Known as RTB-Endure, the project is implemented in Uganda by the CGIAR Research Program on Roots, Tubers and Bananas. It is led by International Potato Center (CIP) and is part of a wider three-year EU-funded project with technical support of International Fund for Agricultural Development (IFAD).

“First, we screened several cassava varieties to identify the ones characterised by slower post-harvest deterioration,” says Harriet Muyinza the principal investigator for the National Agricultural Research Organisation (Naro) team on this project…

Read the full article on AllAfrica.com

Stakeholders combat banana bunchy top disease

The International Institute of Tropical Agriculture (IITA) has intensified efforts aimed at preventing the further spread of Banana Bunchy Top Disease, that is debilitating banana production in sub-Saharan Africa.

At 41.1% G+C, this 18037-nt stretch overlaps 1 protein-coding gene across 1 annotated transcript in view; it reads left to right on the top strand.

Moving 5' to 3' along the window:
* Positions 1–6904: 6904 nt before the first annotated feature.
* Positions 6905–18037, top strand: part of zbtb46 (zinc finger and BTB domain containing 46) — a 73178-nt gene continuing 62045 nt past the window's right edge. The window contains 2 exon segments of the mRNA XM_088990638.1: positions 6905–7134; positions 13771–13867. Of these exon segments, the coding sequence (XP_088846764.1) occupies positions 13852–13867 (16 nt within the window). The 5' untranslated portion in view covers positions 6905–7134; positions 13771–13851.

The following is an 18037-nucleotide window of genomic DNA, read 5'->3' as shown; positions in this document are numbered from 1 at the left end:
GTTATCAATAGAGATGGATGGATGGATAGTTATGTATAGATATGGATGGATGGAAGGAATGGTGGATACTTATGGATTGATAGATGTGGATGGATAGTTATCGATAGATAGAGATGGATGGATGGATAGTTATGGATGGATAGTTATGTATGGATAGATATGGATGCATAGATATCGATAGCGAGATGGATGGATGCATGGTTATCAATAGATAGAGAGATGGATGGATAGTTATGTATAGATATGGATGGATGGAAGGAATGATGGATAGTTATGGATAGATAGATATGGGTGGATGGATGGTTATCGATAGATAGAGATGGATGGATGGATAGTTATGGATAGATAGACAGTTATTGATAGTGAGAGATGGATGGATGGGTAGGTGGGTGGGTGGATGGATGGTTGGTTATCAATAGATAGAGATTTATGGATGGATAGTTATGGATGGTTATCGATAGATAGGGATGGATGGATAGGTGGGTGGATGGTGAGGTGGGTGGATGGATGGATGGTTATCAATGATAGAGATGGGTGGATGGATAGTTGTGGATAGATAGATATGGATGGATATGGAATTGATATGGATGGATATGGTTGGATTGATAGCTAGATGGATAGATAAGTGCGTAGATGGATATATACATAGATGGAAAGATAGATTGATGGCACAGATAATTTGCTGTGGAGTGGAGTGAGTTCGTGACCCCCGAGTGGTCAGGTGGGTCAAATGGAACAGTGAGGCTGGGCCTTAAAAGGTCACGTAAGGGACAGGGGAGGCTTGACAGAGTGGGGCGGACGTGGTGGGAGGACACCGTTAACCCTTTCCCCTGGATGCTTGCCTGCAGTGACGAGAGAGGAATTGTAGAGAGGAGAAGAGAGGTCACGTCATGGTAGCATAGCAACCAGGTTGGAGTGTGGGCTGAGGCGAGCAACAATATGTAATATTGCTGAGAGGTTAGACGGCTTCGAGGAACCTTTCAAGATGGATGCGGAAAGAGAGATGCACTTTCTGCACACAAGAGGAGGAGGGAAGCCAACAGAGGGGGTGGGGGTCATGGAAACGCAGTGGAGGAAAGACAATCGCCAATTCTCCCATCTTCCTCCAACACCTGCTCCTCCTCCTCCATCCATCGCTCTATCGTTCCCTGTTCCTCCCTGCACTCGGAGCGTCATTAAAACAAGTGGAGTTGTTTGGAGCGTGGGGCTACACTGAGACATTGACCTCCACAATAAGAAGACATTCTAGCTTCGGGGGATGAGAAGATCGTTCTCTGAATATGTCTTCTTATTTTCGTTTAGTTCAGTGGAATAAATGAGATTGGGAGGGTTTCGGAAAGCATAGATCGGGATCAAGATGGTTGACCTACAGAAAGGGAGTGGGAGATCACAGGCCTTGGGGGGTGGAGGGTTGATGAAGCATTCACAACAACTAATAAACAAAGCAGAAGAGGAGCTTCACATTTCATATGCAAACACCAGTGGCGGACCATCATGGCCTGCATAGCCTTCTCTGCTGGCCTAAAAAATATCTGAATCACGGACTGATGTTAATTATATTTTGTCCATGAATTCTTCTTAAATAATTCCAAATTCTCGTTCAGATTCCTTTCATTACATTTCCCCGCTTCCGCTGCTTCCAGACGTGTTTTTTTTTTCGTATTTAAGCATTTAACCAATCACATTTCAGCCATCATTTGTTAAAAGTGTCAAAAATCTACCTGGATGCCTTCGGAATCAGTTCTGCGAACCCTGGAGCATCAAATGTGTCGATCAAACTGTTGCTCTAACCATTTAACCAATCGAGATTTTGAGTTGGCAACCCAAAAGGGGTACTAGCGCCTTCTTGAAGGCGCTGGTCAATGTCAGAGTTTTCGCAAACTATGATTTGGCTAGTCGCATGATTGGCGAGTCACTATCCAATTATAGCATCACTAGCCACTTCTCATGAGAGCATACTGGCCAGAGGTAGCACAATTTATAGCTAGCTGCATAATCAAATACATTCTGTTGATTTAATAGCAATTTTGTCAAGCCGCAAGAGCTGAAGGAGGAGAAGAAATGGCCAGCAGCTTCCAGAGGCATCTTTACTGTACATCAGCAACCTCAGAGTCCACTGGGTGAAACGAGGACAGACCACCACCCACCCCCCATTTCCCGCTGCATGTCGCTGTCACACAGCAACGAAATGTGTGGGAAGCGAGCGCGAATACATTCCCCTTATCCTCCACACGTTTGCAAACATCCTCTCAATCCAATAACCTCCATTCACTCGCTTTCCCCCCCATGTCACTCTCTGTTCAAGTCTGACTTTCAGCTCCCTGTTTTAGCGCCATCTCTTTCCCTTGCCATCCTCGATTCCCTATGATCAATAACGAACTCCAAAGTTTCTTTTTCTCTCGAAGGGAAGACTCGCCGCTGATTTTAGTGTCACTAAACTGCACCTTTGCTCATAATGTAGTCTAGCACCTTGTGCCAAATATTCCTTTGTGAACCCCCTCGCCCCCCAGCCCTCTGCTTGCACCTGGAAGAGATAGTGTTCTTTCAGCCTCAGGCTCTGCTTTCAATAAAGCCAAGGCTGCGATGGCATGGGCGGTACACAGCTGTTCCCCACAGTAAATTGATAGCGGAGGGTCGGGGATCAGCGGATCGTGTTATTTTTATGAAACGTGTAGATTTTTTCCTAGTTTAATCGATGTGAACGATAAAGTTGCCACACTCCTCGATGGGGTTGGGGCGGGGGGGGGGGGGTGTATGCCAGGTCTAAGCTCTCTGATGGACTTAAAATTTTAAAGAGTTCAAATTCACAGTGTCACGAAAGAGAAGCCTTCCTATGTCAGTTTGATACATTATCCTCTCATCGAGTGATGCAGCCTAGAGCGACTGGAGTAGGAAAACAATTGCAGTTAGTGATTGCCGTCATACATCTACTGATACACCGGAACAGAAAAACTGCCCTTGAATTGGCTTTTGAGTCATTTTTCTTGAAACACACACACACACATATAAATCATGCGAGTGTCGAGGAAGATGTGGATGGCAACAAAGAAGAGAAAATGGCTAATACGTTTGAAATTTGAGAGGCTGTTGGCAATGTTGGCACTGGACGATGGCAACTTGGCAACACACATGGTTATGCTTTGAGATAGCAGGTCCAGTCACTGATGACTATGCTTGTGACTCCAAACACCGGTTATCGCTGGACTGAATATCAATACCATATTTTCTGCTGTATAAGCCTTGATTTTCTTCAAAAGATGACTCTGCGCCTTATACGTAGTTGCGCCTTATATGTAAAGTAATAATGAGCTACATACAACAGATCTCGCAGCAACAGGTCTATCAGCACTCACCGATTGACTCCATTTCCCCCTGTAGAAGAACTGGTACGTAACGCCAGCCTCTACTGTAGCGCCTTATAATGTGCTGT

The disease, first discovered in Nigeria, in Odologun community, in Yewa South council area in 2012 by IITA in collaboration with University of Ibadan and Nigerian Agriculture Quarantine Service (NAQS), has reportedly spread to Ado-Odo/Ota, Yewa North, Imeko-Afon and Abeokuta North council areas. It has also been recorded in Ibarapa zone of Oyo state…

Read the full article on The Guardian Nigeria

Nigeria: $11.6m for Sustainable Cassava Seed System

A four-year $11.6m project ending 2019 to develop a commercially sustainable cassava seed value chain in Nigeria, was recently launched at the headquarters of the International Institute of Tropical Agriculture (IITA) in Ibadan, Nigeria.